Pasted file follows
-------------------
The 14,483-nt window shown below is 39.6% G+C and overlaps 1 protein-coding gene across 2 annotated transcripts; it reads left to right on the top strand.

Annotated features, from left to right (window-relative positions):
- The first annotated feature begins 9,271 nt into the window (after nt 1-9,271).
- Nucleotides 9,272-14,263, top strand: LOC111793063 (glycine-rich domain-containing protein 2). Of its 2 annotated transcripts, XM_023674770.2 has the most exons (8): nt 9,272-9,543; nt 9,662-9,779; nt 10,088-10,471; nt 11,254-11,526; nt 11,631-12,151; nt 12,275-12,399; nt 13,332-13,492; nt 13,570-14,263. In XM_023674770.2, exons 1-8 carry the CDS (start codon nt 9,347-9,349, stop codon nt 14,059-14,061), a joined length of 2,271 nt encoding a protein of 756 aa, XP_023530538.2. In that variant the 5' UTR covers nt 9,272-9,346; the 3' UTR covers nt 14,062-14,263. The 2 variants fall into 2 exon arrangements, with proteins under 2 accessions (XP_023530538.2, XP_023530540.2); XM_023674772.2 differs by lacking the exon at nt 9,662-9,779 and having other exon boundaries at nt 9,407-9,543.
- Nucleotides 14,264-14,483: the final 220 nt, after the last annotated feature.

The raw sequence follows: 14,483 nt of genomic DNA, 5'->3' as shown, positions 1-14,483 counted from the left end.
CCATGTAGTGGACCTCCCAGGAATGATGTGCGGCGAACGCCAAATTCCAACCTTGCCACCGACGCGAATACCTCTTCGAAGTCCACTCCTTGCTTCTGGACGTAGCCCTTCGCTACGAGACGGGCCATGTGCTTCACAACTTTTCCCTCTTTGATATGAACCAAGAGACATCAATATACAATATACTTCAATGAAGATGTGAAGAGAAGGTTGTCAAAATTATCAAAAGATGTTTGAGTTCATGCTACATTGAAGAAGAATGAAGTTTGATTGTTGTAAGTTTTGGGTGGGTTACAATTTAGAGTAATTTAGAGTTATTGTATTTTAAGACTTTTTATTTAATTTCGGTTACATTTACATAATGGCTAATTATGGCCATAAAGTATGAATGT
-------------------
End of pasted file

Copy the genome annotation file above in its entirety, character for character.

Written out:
The 14,483-nt window shown below is 39.6% G+C and overlaps 1 protein-coding gene across 2 annotated transcripts; it reads left to right on the top strand.

Annotated features, from left to right (window-relative positions):
- The first annotated feature begins 9,271 nt into the window (after nt 1-9,271).
- Nucleotides 9,272-14,263, top strand: LOC111793063 (glycine-rich domain-containing protein 2). Of its 2 annotated transcripts, XM_023674770.2 has the most exons (8): nt 9,272-9,543; nt 9,662-9,779; nt 10,088-10,471; nt 11,254-11,526; nt 11,631-12,151; nt 12,275-12,399; nt 13,332-13,492; nt 13,570-14,263. In XM_023674770.2, exons 1-8 carry the CDS (start codon nt 9,347-9,349, stop codon nt 14,059-14,061), a joined length of 2,271 nt encoding a protein of 756 aa, XP_023530538.2. In that variant the 5' UTR covers nt 9,272-9,346; the 3' UTR covers nt 14,062-14,263. The 2 variants fall into 2 exon arrangements, with proteins under 2 accessions (XP_023530538.2, XP_023530540.2); XM_023674772.2 differs by lacking the exon at nt 9,662-9,779 and having other exon boundaries at nt 9,407-9,543.
- Nucleotides 14,264-14,483: the final 220 nt, after the last annotated feature.

The raw sequence follows: 14,483 nt of genomic DNA, 5'->3' as shown, positions 1-14,483 counted from the left end.
CCATGTAGTGGACCTCCCAGGAATGATGTGCGGCGAACGCCAAATTCCAACCTTGCCACCGACGCGAATACCTCTTCGAAGTCCACTCCTTGCTTCTGGACGTAGCCCTTCGCTACGAGACGGGCCATGTGCTTCACAACTTTTCCCTCTTTGATATGAACCAAGAGACATCAATATACAATATACTTCAATGAAGATGTGAAGAGAAGGTTGTCAAAATTATCAAAAGATGTTTGAGTTCATGCTACATTGAAGAAGAATGAAGTTTGATTGTTGTAAGTTTTGGGTGGGTTACAATTTAGAGTAATTTAGAGTTATTGTATTTTAAGACTTTTTATTTAATTTCGGTTACATTTACATAATGGCTAATTATGGCCATAAAGTATGAATGT